How the cornea heals: cornea-specific repair mechanisms affecting surgical outcomes

Cornea. 2005 Nov;24(8 Suppl):S2-S11. doi: 10.1097/01.ico.0000178743.06340.2c.


In mammals, penetrating injuries typically heal by deposition of fibrotic "repair tissue" that fills and seals wounds but does not restore normal function. Excessive deposition of fibrotic repair tissue can lead to pathologies involving excessive scarring and contracture. In the cornea, fibrotic repair presents special challenges affecting both clarity and shape of the cornea. With the increasing popularity of surgical techniques that alter corneal refractive errors, understanding of cornea repair mechanisms has acquired new significance. The cornea has unique anatomic, cellular, molecular, and functional features that lead to important mechanistic differences in the process of repair in comparison with what occurs in skin and other organs. Moreover, corneal function calls for special outcomes. This review addresses these features from the viewpoint of the authors' research on factors of importance to understanding and improving surgical outcomes.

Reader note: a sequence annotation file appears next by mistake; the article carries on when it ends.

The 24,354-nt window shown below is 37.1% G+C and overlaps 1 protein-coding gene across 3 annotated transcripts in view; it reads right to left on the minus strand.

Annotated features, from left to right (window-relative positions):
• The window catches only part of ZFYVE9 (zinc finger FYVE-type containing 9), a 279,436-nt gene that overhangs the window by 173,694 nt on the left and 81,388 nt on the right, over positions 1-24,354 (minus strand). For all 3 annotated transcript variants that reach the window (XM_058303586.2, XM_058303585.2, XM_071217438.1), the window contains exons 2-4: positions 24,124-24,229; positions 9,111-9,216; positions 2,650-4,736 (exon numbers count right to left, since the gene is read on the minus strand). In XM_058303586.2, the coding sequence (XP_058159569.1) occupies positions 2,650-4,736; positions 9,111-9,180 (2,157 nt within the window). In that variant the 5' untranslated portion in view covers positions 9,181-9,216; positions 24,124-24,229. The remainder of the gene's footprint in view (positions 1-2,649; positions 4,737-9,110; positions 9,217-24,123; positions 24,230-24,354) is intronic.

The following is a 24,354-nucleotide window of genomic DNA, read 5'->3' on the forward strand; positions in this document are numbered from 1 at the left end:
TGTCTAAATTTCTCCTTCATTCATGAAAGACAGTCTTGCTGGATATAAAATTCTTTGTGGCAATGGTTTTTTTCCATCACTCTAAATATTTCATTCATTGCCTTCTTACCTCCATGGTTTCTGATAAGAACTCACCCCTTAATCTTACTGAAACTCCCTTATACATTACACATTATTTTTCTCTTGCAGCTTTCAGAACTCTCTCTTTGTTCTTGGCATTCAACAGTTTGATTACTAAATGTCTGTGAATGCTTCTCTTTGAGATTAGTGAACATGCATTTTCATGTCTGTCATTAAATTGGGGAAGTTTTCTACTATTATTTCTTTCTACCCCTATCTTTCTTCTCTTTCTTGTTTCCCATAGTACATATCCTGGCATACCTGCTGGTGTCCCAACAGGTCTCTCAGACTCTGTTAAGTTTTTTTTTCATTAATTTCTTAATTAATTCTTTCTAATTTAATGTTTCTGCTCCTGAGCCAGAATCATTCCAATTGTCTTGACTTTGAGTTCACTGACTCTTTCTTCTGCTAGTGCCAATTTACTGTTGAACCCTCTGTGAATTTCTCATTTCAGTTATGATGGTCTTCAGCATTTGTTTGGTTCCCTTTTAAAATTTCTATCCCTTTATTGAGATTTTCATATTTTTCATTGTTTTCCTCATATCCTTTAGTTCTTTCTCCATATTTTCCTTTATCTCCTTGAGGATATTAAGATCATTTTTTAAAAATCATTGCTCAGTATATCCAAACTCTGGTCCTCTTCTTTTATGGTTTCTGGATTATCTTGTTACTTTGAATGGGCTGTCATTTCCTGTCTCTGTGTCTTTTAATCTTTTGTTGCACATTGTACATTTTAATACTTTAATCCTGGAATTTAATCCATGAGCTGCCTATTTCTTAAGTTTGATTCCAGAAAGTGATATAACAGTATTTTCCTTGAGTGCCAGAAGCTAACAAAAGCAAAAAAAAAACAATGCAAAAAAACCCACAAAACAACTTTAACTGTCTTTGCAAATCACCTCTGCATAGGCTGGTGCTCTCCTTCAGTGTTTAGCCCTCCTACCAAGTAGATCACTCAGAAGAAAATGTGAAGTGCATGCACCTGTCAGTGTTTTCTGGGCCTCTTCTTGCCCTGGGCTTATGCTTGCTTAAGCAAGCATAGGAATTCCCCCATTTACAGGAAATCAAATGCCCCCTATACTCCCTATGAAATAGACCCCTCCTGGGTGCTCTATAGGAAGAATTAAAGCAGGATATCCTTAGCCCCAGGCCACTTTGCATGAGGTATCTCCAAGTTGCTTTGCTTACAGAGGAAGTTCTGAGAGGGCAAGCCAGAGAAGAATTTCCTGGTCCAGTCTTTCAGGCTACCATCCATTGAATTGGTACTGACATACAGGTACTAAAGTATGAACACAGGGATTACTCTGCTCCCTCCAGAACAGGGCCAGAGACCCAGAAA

Publication types

  • Research Support, N.I.H., Extramural
  • Review

MeSH terms

  • Animals
  • Cornea / pathology
  • Cornea / physiopathology*
  • Cornea / surgery*
  • Epithelium, Corneal / pathology
  • Epithelium, Corneal / physiopathology
  • Fibrosis
  • Humans
  • Matrix Metalloproteinases / metabolism
  • Postoperative Period
  • Regeneration
  • Transforming Growth Factor beta / metabolism
  • Transforming Growth Factor beta2
  • Wound Healing*


  • TGFB2 protein, human
  • Transforming Growth Factor beta
  • Transforming Growth Factor beta2
  • Matrix Metalloproteinases